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Dr Keith McNeil, Chief Executive Officer of the Cambridge University Hospitals NHS Foundation Trust

20 August 2015

The article at a glance

One-time special forces sniper and former transplant physician Dr Keith McNeil has a no-nonsense approach to leading Addenbrooke’s Hospital. My style of …

One-time special forces sniper and former transplant physician Dr Keith McNeil has a no-nonsense approach to leading Addenbrooke’s Hospital.

operation in hospital

My style of leadership is all about influencing others. But first you have to have the courage of your own convictions. I was brought up with a strong sense of social justice, which is partly why I have always worked in the public sector – the lure of money in the private sector doesn’t hold any appeal to me. My father was a Battle of Britain Spitfire pilot and my grandfather a medic at Gallipoli, so I suppose the odds of the two surviving to produce me were low. Perhaps as a result of their experiences, I had the importance of courage and integrity instilled in me from an early age.

My career was never planned. When I was 16 years old, my family moved to Cairns. I fancied becoming a marine biologist on the Great Barrier Reef. But my careers adviser said I’d be more likely to end up researching orange roughy fish off the coast of Tasmania – and suggested medicine instead. After graduating as a medic I went into the army, largely because a girlfriend’s brother was a recruiting officer.

I hate mediocrity and have always tried to be better than average. As a child I was never a great sportsman in terms of performance but I was always selected for the team in basketball and cricket. Others recognised my talent for working with people. Some individuals naturally have more ability than others to influence those around them; others simply have no insight.

I was trained as a sniper by the Australian Special Services. It was there I learnt many of the same techniques that are necessary in a medical emergency. You have to have an automatic reaction to slow things down; it’s partly physiological but mostly mental. In the army the saying is that the commander never runs away because it panics the troops. The same goes for medicine. There have to be leaders in the army, people you are ready to go to war for. But they are also people who give you a task without necessarily telling you how to do it. The ethos is very different from that in healthcare where it is very prescriptive. I think we disempower individuals by setting so many rules and regulations.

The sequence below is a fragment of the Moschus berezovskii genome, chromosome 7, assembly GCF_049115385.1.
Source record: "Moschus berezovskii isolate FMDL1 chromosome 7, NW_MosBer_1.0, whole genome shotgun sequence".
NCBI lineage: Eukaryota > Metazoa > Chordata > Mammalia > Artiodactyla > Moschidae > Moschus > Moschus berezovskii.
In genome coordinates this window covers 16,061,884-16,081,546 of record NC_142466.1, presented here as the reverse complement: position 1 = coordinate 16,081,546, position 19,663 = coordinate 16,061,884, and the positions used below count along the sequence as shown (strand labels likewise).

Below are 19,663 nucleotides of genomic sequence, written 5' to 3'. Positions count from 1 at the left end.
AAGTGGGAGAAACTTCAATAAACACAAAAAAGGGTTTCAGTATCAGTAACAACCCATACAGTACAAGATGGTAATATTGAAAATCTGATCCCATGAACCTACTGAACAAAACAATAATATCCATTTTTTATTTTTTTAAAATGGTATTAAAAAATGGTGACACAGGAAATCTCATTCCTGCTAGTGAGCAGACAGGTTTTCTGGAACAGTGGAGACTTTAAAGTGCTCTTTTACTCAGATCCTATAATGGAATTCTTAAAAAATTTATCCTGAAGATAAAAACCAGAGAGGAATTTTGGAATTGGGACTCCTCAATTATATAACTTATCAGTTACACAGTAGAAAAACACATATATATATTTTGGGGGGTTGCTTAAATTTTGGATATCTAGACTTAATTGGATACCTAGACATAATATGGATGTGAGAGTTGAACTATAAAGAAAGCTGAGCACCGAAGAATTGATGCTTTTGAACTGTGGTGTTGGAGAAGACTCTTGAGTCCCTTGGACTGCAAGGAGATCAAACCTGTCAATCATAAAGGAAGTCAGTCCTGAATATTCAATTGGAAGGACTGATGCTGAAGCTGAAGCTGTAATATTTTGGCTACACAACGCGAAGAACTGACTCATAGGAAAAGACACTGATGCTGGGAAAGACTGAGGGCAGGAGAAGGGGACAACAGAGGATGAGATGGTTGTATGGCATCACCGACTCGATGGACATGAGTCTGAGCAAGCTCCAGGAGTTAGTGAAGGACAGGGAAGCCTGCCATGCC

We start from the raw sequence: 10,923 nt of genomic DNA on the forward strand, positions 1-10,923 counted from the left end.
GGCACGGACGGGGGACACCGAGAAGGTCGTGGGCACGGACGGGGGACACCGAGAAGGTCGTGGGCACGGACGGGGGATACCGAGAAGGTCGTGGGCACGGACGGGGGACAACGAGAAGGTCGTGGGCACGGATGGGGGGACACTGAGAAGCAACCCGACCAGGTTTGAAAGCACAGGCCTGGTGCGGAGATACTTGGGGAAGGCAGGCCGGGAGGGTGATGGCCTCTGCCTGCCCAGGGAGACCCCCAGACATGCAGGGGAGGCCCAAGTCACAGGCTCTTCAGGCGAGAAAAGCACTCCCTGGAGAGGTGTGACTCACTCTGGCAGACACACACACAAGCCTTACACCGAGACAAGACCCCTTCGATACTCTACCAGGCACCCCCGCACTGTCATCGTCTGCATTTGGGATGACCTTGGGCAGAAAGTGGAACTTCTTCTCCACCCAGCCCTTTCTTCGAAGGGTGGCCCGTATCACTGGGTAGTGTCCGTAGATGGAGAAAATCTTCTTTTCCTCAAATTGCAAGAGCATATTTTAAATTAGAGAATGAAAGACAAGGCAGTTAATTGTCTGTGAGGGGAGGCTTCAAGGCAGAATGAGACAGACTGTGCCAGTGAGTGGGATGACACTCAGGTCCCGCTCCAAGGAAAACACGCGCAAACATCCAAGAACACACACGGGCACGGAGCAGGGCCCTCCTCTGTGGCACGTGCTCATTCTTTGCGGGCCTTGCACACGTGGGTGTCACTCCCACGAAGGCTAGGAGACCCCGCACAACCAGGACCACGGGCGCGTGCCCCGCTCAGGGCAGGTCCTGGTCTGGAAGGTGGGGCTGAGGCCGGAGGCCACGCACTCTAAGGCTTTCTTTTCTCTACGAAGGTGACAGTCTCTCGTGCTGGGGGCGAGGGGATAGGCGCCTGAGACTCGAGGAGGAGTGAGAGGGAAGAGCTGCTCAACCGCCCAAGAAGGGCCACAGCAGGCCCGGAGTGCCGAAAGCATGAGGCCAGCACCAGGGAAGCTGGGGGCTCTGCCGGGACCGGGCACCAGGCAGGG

My clinical background has influenced my perspective on corporate issues. Now, if I’m told something is urgent, I think: ‘who’s bleeding to death?’ When the army offered me a desk job, I went back to medicine and worked with a chest physician, Paul Zimmerman. He brought out the fundamentals of leadership for me, which is to get the best out of people. I moved onto heart-lung transplant, where systems and team leadership are vital.

Making people accountable is key. One of the most important things a leader can do is to not make decisions for other people. They need to own their decisions and consequences. Of course, in a medical situation it can be much easier to do the procedure yourself than watch another person do it. But you have to know when to step in for the patient’s sake and when to let someone get on with it. It’s the same in health administration. I want decisions I can endorse, not to have to take them myself.

Being a successful doctor doesn’t necessarily make you a good manager. When asked, I say I don’t do any administration: I set up and run systems. I cannot possibly oversee everything but my aim is to continuously drip-feed the ethos of taking responsibility yourself through the system. People say the NHS lacks leadership but the truth is, just like the army, it has to come from every level.

The pain of regret lasts longer than the pain of failure. I am always ready to try something new and I believe opportunity favours the prepared mind. For people to do what I have done is unusual, but in my case it was down to a particular set of circumstances. I had achieved all I could on the clinical side when I was asked to become CEO of the Royal Brisbane and Women’s Hospital. Now I have the opportunity to make Cambridge the best biomedical campus in the world. And I enjoy what I am doing because I can influence the health of thousands not just individual patients.

Dr Keith McNeil was the Cambridge Executive MBA after-dinner speaker at Peterhouse on 24 April 2015. Learn more about the Cambridge Executive MBA

View the Board of Directors on the Cambridge University Hospital’s website


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